Computers are everywhere. Some of them are highly visible, in laptops, tablets, cell phones, and smart watches. But most are invisible, like those in appliances, cars, medical equipment, transportation systems, power grids, and weapons. We never see the myriad computers that quietly collect, share, and sometimes leak vast amounts of personal data about us. Through computers, governments and companies increasingly monitor what we do. Social networks and advertisers know far more about us than we should be comfortable with, using information we freely give them. Criminals have all-too-easy access to our data. Do we truly understand the power of computers in our world?
Understanding the Digital World explains how computer hardware, software, networks, and systems work. Topics include how computers are built and how they compute; what programming is and why it is difficult; how the Internet and the web operate; and how all of these affect our security, privacy, property, and other important social, political, and economic issues. This book also touches on fundamental ideas from computer science and some of the inherent limitations of computers. It includes numerous color illustrations, notes on sources for further exploration, and a glossary to explain technical terms and buzzwords.
Understanding the Digital World is a must-read for all who want to know more about computers and communications. It explains, precisely and carefully, not only how they operate but also how they influence our daily lives, in terms anyone can understand, no matter what their experience and knowledge of technology.
packetC speeds the development of applications that live within computer networks, the kind of programs that provide network functionality for connecting "clients" and "servers” and “clouds." The simplest examples provide packet switching and routing while more complex examples implement cyber security, broadband policies or cloud-based network infrastructure.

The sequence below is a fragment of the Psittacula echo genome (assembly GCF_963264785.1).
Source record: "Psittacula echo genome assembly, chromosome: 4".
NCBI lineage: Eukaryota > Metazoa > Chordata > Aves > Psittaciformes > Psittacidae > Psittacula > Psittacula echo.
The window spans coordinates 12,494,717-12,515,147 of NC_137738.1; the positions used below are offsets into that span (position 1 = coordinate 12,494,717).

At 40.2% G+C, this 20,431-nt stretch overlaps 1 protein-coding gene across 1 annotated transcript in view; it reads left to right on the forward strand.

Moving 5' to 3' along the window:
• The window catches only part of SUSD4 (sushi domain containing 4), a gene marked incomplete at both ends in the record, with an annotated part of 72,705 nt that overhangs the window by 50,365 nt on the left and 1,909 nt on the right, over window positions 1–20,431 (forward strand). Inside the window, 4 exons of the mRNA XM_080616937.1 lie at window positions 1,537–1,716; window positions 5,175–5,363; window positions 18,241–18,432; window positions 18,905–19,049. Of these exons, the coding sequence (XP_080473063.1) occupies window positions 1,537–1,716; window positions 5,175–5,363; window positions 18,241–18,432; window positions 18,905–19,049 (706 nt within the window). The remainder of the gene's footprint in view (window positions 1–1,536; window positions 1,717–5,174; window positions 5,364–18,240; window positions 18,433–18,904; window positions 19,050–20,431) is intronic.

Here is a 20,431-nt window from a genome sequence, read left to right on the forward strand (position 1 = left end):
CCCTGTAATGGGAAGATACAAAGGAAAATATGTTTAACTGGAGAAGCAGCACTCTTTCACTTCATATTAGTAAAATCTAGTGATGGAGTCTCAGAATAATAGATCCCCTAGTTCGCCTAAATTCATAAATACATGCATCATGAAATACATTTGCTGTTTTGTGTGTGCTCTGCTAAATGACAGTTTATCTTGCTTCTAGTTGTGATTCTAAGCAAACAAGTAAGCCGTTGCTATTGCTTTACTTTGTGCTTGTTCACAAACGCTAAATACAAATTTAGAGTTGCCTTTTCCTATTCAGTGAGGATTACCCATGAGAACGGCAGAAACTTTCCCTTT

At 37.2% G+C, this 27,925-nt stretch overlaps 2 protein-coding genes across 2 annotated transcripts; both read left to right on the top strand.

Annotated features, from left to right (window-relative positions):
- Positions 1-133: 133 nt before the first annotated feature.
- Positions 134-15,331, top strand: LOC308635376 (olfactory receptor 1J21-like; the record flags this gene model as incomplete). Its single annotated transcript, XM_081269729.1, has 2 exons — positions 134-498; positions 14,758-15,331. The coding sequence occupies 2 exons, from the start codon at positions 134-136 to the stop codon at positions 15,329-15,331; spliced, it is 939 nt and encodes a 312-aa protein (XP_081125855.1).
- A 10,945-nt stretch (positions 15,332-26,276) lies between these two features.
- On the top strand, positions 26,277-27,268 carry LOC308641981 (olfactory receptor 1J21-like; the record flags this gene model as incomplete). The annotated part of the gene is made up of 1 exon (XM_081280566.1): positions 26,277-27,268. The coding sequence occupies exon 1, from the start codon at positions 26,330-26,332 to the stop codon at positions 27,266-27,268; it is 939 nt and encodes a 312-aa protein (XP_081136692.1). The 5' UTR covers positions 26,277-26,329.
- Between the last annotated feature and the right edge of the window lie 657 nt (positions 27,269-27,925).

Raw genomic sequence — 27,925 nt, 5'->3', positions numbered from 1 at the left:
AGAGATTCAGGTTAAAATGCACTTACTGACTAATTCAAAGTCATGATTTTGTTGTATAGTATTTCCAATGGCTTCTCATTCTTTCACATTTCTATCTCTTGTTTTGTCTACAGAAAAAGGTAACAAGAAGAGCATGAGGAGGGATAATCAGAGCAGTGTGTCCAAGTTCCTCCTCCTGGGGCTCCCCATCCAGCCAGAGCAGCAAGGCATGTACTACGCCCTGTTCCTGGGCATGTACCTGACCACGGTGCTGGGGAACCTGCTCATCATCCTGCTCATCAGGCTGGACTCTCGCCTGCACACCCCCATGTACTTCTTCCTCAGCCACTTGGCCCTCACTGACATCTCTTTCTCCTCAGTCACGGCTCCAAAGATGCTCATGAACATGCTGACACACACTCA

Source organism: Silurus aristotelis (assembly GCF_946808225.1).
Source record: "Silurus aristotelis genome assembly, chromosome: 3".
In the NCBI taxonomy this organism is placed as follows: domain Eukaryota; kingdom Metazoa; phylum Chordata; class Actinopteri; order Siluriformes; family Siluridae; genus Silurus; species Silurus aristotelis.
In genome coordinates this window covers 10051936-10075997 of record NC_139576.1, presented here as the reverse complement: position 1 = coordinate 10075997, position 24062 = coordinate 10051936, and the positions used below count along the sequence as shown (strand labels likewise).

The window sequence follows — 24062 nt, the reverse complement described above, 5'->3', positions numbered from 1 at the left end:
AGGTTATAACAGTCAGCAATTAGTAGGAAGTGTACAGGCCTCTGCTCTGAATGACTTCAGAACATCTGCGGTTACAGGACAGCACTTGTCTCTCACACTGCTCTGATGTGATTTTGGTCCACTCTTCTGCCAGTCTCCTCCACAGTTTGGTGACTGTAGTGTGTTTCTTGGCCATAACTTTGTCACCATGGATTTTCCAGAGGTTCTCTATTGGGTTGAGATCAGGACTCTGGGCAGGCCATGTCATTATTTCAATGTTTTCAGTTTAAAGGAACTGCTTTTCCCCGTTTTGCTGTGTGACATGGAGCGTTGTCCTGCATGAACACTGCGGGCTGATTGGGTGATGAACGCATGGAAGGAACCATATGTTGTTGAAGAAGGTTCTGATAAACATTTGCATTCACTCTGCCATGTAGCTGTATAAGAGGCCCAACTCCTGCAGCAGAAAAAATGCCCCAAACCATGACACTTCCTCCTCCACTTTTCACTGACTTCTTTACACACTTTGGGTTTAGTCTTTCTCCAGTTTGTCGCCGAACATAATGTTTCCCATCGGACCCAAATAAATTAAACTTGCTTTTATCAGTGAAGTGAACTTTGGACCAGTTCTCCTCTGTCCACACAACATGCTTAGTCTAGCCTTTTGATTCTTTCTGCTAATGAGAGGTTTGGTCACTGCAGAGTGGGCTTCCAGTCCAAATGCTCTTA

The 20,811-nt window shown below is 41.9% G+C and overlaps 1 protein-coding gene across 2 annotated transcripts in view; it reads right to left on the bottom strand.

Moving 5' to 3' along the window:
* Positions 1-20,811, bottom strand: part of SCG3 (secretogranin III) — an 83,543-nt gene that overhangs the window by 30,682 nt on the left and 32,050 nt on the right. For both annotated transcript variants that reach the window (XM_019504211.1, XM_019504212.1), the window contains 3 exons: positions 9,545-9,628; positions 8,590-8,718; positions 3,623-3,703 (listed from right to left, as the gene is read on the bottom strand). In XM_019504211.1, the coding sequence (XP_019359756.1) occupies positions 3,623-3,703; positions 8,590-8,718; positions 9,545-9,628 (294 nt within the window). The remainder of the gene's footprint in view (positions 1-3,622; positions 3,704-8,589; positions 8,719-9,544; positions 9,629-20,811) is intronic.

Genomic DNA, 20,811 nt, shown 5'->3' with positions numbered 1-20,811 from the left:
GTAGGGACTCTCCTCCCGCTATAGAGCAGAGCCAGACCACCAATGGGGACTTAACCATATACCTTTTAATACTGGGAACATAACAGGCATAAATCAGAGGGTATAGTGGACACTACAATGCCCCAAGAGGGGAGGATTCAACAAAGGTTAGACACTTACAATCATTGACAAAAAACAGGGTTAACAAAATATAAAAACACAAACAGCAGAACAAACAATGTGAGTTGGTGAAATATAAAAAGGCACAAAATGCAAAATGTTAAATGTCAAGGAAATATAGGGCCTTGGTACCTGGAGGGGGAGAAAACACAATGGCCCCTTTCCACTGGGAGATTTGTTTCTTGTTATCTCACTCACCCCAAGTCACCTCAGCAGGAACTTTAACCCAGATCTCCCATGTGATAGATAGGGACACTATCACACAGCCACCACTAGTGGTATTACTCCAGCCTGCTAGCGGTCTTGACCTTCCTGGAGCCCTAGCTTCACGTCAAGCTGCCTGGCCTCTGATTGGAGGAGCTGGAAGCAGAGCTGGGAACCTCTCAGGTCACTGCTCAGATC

Network applications, such as those processing digital voice and video, must be highly scalable, secure and maintainable. Such application requirements translate to requirements for a network programming language that leverages massively-parallel systems and ensures a high level of security, while representing networking protocols and transactions in the simplest way possible.
packetC meets these requirements with an intuitive approach to coarse-grained parallelism, with strong-typing and controlled memory access for security and with new data types and operators that express the classic operations of the network-oriented world in familiar programming terms.
No other language has addressed the full breadth of requirements for tractable parallelism, secure processing and usable constructs. The packetC language is growing in adoption and has been used to develop solutions operating in some of the world’s largest networks.
This important new language, packetC, has now been successfully documented in this book, in which the language's authors provide the materials and tools you'll need in a readable and accessible form.
Among all of the technological disruptions, two stand out in particular – mmWave and spectrum sharing technologies. Rolling Out 5G features detailed coverage of these two critical topics, and for the first time among 5G learning resources presents a holistic perspective on key ingredients for mobile communication in a 5G world.